Rapid Decline in Fish Population Spells Environmental and Economic Disaster
The WWF finds a calamitous decline in marine life in the past generation.
The World Wildlife Fund has released its 2015 Living Blue Planet Report, and it’s not looking good. The report tracks 5,829 populations of 1,234 mammal, bird, reptile, and fish species, which the Zoological Society of London then analyzed using “a marine living planet index.” The report’s most harrowing finding is that, between 1970 and 2012, the world’s marine vertebrate population declined by 49 percent. Just as troubling, however, is the rapid disappearance of their habitats. The remaining animals have fewer places to live, prosper, and breed.
Chief among the decline habitats is the coral reef. According to the report, more than one-quarter of the world’s marine population lives in coral reefs, ecosystems that cover less than 0.1 percent of the ocean’s surface. The reefs have been in decline since the 1970s due to “increased fishing, poor water quality from coastal agriculture, deforestation, coastal development … shipping, [and] rising ocean temperatures and acidity brought on by global warming.” The WWF and ZSL project the reefs will disappear by 2050.
Because coral reefs hold such a disproportionate number of fish, they’re crucial for marine-based economies. Part of the reason for their rapid decline, of course, is over-utilization. The report states that over 850 million people live within 65 miles of reefs and directly benefit from them. Other mutually beneficial environments, such as mangroves, are declining as well because we’ve become as reliant upon them as the fish have. Mangroves exist in 123 countries and have become essential to life and the economy: They’re used for wood, recreation and ecotourism, and harvesting fish to sell and to eat. They’re vital for fish, which use mangroves primarily as nurseries and for breeding.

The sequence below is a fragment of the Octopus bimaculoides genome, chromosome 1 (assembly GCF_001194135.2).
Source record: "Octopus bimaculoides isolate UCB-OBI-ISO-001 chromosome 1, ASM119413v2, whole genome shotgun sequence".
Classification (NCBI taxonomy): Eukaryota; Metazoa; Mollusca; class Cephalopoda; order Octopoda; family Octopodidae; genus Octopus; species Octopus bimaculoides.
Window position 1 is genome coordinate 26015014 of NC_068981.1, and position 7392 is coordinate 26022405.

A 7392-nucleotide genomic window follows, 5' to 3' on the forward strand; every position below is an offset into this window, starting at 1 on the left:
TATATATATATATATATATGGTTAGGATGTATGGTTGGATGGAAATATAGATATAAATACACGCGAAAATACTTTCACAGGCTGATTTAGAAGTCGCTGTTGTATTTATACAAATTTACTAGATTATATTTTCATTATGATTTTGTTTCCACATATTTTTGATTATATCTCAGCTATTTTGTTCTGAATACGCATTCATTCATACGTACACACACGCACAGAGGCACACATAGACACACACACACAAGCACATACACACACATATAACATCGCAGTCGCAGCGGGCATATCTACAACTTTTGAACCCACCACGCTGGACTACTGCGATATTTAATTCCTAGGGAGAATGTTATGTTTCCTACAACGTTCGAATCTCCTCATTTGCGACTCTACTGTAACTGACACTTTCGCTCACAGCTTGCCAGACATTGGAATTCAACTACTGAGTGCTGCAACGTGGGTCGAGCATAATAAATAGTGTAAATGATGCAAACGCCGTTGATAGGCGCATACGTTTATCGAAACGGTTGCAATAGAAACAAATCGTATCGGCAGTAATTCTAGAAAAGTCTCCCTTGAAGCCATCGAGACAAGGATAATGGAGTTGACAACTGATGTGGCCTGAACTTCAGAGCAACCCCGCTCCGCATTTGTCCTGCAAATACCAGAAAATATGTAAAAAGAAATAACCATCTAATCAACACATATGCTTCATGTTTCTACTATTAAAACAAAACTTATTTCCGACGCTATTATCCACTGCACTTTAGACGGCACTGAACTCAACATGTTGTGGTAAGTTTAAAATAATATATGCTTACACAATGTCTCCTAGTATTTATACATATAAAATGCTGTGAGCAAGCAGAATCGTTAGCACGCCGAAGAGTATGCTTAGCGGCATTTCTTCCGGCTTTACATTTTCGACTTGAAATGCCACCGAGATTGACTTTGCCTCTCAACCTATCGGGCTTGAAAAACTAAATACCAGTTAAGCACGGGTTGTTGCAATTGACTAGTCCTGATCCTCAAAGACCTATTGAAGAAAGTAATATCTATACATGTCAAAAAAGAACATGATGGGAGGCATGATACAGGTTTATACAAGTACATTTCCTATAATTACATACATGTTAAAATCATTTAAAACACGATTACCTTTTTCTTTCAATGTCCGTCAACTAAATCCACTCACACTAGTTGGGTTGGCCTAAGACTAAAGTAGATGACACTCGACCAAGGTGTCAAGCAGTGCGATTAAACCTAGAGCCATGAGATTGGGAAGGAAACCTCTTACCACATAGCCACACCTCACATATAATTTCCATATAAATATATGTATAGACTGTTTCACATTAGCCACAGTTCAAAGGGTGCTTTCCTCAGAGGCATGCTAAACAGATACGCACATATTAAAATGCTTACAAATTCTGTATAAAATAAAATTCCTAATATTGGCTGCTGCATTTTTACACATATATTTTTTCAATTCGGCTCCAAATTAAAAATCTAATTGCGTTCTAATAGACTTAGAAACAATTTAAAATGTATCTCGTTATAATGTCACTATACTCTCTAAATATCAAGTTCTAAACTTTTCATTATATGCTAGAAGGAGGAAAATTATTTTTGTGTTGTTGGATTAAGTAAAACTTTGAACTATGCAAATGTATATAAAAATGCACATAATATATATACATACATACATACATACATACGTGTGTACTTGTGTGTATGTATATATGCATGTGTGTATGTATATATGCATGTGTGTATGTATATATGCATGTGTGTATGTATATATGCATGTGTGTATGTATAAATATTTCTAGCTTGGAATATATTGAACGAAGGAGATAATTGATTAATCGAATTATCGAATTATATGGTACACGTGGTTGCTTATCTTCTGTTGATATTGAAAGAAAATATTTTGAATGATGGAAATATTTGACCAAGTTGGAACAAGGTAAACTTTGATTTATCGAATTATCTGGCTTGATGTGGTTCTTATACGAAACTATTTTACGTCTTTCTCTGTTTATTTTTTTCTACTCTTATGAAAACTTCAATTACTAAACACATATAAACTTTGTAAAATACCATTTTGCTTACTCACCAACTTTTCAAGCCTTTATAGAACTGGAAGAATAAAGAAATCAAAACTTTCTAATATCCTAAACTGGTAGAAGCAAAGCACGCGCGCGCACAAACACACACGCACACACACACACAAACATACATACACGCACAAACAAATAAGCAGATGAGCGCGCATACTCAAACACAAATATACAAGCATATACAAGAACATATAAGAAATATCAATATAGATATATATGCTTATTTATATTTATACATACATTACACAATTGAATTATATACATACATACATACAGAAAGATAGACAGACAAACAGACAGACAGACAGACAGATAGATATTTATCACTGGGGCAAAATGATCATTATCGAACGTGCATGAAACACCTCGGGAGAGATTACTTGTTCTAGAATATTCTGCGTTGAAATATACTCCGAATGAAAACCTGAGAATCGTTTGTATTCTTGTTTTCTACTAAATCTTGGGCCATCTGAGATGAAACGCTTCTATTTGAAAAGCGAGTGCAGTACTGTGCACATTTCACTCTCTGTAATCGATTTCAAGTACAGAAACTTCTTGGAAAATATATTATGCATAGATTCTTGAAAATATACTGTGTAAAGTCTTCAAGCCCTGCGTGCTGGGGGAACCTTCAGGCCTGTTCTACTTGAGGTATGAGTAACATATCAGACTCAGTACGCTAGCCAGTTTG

The Living Blue Planet Report should rightly shock us into action to protect fish and marine habitats while we still have them. The report underscores that people don’t just like fish, we need them. Consider the inhabitants of the Coral Triangle alone — the more than 120 million people across Indonesia, Malaysia, the Philippines, Papua New Guinea, Solomon Islands, and Timor-Leste. They export about $5.2 billion worth of fish, including $1 billion from tuna alone. Plus, they get $12 billion annually from tourism, and need the fish for protein to survive.
The trick will be finding a way to protect various habitats. We’ve obviously taken to just killing and using them (remember that 49 percent decline from the beginning?), but have not given ample opportunity for regeneration. Humans exploitation of the environment needs to slow, and immediately, if we and the oceans are going to survive.